Thursday, 16 April 2015

Now or Never. #atozchallenge Care for the carer.

Two days after her 73rd birthday my Mum took her final breath. She had Alzheimers and Motor neurone disease. For her final 3 months I was her main carer. A privilege I am grateful for and will cherish forever. This years #atozchallenge theme will focus on being a carer / care-giver.


Remember to care for the carers.  


Now or Never.




It was a bit of rush to organise Mum's Last will and testament. Her memory had got so bad she even had bank accounts she didn't remember existed.


On my last trip to Melbourne over a year ago it was obvious that her decline was rapid. Her biggest concerns were securing a plot at the local, almost full, cemetery. It is the closest to home. A spot that was easy for Dad to find was important to her. She knew he would visit her grave everyday.

In her final months I waited for lucid moments to discuss her wishes and we discussed the future often. She preferred to believe she would live a few more years, and there were times she didn't want to think about the possibilities of not seeing her grandchildren grow into adults so we would change the subject.

It would have been easier some days to not talk about a future without her, her wishes for her belongings and how to manage her assets, but it would have been harder not to - once she was gone.

We called in a funeral parlour to discuss funeral arrangements, her wishes were simple and clear. We signed over bank accounts and she managed a legible signature on her Will.  

Some people never like to talk about their own mortality, in the end Mum knew it was important and welcomed the conversations but would make me stop when Dad came into the room. It was scary and caused a bit of distress at times, but it bought us a sense of peace too.

We talked openly about where she would prefer to die, at home or in a hospice. Talking about it was hard. Knowing what she wanted made it easier.

We could have chosen to never speak about it. 

Wishes and priorities change, but how are we to know if and when they change if we never talk about them.  

Life is short and guaranteed to end.  Talking about it takes the guess work out of it. Funerals are exhausting and expensive, it was definitely a bonus to be prepared. 

Now or never is a choice, never is just too complicated. 

Pulling outfits out of her wardrobe and asking "Now Mum which would you prefer to be buried in the green or grey dress?" wasn't easy. Knowing that she didn't care means I now, never have to live in doubt about decisions that had to be made. 



***

I use #atozchallenge when sharing my favourite posts.

Like Reflex Reactions on Facebook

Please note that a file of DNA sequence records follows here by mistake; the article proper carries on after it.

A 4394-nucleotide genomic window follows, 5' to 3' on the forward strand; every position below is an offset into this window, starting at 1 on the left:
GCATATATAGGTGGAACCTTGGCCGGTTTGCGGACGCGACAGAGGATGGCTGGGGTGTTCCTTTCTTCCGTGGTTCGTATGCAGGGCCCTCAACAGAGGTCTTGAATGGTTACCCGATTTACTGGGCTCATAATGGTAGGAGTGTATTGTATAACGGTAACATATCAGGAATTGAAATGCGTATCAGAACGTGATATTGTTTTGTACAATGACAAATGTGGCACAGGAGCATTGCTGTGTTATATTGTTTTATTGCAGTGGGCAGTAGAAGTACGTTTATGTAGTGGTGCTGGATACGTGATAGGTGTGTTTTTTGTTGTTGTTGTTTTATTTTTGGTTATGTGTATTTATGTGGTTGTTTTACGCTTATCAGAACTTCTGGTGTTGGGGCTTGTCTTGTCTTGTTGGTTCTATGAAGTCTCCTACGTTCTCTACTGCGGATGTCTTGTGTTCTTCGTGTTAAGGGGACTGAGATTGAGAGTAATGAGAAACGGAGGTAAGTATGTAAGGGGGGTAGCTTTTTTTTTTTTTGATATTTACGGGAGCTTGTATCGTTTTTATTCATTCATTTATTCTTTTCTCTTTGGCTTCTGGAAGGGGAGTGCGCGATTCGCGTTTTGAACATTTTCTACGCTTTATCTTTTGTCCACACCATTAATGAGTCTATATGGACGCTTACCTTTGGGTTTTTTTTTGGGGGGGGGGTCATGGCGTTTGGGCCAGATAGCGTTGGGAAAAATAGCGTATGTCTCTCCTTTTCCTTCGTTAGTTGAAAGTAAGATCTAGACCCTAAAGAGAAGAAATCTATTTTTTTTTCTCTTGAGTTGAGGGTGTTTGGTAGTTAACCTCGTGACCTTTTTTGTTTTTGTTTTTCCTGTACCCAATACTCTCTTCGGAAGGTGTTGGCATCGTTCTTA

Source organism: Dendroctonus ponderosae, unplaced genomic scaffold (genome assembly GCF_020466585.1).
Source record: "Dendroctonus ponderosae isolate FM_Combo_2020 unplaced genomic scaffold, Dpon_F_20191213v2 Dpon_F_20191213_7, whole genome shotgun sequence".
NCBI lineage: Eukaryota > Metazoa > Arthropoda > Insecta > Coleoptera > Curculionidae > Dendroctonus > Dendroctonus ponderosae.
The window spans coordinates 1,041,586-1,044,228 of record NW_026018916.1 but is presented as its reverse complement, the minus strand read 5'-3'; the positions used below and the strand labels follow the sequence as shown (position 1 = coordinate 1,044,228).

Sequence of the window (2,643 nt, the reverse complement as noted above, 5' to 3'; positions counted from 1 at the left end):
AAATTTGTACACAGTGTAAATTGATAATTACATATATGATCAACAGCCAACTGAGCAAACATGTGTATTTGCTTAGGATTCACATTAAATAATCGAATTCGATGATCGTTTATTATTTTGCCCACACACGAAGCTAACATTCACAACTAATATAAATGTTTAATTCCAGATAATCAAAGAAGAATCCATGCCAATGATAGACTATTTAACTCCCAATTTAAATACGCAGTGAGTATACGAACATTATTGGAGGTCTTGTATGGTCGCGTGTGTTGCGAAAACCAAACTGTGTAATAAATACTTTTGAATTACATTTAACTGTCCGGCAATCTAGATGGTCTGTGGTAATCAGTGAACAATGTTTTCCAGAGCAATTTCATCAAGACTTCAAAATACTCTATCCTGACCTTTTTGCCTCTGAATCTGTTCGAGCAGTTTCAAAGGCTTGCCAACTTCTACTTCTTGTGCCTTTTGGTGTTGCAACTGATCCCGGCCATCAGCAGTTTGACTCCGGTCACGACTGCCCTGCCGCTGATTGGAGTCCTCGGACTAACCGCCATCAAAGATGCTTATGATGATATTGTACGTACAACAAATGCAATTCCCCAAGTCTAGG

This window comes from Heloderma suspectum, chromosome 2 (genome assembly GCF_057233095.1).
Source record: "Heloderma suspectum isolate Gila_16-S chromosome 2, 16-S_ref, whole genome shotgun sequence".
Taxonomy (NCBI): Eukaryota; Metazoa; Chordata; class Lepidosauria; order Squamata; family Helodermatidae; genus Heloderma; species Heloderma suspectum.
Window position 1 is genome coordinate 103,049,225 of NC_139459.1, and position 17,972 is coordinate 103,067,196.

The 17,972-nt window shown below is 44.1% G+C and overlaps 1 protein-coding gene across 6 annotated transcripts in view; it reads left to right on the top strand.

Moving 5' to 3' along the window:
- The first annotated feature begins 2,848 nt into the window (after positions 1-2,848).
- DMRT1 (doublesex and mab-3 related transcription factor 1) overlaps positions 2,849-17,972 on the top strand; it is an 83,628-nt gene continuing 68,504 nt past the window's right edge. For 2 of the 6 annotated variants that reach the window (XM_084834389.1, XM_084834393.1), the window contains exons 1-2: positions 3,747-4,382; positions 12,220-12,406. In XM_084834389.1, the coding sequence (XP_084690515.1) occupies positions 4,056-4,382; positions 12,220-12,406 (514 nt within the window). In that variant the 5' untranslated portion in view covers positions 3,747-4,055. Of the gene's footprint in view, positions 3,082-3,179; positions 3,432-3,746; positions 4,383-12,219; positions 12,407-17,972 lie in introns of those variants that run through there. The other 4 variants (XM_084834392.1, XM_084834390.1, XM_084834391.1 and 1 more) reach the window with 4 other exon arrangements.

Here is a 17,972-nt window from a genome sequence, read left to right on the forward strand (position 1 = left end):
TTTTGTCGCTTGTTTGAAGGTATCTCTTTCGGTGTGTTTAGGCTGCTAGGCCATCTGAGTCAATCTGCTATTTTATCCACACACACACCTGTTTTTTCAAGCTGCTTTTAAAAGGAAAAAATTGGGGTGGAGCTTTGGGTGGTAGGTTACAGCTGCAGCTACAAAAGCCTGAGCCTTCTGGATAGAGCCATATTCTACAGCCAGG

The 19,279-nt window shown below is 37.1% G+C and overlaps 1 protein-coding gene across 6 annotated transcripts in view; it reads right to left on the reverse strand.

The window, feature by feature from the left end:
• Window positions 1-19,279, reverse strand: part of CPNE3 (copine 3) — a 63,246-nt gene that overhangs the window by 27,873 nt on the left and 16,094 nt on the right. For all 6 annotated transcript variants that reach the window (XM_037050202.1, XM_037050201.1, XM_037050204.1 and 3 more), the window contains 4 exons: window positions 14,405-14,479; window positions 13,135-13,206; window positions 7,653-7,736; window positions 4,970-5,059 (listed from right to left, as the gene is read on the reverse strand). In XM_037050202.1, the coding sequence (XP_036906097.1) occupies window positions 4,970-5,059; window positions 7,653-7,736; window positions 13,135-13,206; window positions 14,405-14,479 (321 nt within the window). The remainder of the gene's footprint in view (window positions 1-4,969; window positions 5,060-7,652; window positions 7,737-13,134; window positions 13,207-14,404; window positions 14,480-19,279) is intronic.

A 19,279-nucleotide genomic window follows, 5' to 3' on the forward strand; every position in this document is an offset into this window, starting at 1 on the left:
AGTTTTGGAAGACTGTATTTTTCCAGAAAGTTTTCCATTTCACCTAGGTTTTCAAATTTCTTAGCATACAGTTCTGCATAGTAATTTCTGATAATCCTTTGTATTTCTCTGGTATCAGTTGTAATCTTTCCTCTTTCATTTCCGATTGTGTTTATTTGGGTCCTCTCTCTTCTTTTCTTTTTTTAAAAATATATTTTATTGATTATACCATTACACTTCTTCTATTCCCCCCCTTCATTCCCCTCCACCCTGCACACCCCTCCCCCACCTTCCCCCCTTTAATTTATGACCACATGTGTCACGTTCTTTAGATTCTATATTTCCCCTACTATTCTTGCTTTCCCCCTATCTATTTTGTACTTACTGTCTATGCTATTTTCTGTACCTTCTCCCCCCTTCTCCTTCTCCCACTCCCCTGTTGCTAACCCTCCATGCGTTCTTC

Follow @ReflexReactions on Twitter

Add me to your circles on Google+ 


***

Learn more about:

 The A to Z challenge here.

7 comments:

  1. My parents made arrangements in advance for both of them, so at least it was easier when Mom passed to not have to make decisions at a moment's notice.

    ReplyDelete
  2. I think it is beyond beautiful how carefully you tried to honor your mother and her wishes! I pray this theme is cathartic for you and I know it would be a blessed help to anyone in a similar situation.
    Visit me at: Life & Faith in Caneyhead
    I am Ensign B of Tremps' Troops
    with the A to Z Challenge

    ReplyDelete
  3. Those sound really difficult conversations! You have been a wonderful daughter. God bless.

    ReplyDelete
    Replies
    1. They weren't the easiest conversations to have, but I certainly felt better for having had them

      Delete
    2. and thank-you for your kind wishes and words

      Delete
  4. Hi Ida - I can feel your feelings here and follow you along with these conversations. So very difficult .. but you seem to have handled it all so well - and she got what she wanted, and you were able to clarify things to make life for your father easier.

    Our mother hadn't left any instructions ... but we had 5 1/2 years to talk about it .. and on occasions I did - but only the basics ... as I could guess the rest and put those ideas to her - she agreed ... and I think was relieved there wasn't a discussion as such ... we just nattered and confirmed certain points ... so our conversation just flowed without worry. I do count myself very lucky ..

    So pleased for you though - this worked out in the end and satisfied the family ... cheers Hilary

    ReplyDelete
    Replies
    1. I guess my biggest worry was upsetting her and other members of the family, but many of our conversations just flowed too.

      Delete

Feedback and your own stories are welcome.